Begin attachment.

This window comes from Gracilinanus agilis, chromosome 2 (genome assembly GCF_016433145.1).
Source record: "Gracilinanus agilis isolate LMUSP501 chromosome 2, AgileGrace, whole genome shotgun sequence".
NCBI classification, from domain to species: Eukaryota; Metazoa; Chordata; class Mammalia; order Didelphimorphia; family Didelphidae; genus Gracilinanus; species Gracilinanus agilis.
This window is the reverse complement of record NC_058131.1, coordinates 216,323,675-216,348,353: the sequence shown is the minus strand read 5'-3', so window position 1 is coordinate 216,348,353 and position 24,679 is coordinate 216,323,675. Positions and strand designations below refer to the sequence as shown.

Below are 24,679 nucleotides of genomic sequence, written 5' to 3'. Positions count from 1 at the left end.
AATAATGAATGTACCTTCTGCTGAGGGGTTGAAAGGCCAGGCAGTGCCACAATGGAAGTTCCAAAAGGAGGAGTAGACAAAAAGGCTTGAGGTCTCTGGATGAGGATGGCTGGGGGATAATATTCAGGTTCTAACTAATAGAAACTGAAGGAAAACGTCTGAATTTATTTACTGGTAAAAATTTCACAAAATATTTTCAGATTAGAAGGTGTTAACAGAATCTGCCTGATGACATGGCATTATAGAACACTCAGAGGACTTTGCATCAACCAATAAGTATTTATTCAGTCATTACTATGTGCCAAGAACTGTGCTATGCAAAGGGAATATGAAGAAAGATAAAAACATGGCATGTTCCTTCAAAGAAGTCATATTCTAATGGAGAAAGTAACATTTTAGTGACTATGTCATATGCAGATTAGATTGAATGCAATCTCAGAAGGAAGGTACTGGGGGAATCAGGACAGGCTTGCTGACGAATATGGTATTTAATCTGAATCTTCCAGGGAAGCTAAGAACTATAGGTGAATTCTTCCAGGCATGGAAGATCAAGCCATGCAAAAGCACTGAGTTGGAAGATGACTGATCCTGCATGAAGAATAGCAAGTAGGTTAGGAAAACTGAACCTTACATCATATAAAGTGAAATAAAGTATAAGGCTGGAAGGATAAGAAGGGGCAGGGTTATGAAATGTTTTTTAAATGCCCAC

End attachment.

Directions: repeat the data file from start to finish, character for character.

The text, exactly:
This window comes from Gracilinanus agilis, chromosome 2 (genome assembly GCF_016433145.1).
Source record: "Gracilinanus agilis isolate LMUSP501 chromosome 2, AgileGrace, whole genome shotgun sequence".
NCBI classification, from domain to species: Eukaryota; Metazoa; Chordata; class Mammalia; order Didelphimorphia; family Didelphidae; genus Gracilinanus; species Gracilinanus agilis.
This window is the reverse complement of record NC_058131.1, coordinates 216,323,675-216,348,353: the sequence shown is the minus strand read 5'-3', so window position 1 is coordinate 216,348,353 and position 24,679 is coordinate 216,323,675. Positions and strand designations below refer to the sequence as shown.

Below are 24,679 nucleotides of genomic sequence, written 5' to 3'. Positions count from 1 at the left end.
AATAATGAATGTACCTTCTGCTGAGGGGTTGAAAGGCCAGGCAGTGCCACAATGGAAGTTCCAAAAGGAGGAGTAGACAAAAAGGCTTGAGGTCTCTGGATGAGGATGGCTGGGGGATAATATTCAGGTTCTAACTAATAGAAACTGAAGGAAAACGTCTGAATTTATTTACTGGTAAAAATTTCACAAAATATTTTCAGATTAGAAGGTGTTAACAGAATCTGCCTGATGACATGGCATTATAGAACACTCAGAGGACTTTGCATCAACCAATAAGTATTTATTCAGTCATTACTATGTGCCAAGAACTGTGCTATGCAAAGGGAATATGAAGAAAGATAAAAACATGGCATGTTCCTTCAAAGAAGTCATATTCTAATGGAGAAAGTAACATTTTAGTGACTATGTCATATGCAGATTAGATTGAATGCAATCTCAGAAGGAAGGTACTGGGGGAATCAGGACAGGCTTGCTGACGAATATGGTATTTAATCTGAATCTTCCAGGGAAGCTAAGAACTATAGGTGAATTCTTCCAGGCATGGAAGATCAAGCCATGCAAAAGCACTGAGTTGGAAGATGACTGATCCTGCATGAAGAATAGCAAGTAGGTTAGGAAAACTGAACCTTACATCATATAAAGTGAAATAAAGTATAAGGCTGGAAGGATAAGAAGGGGCAGGGTTATGAAATGTTTTTTAAATGCCCAC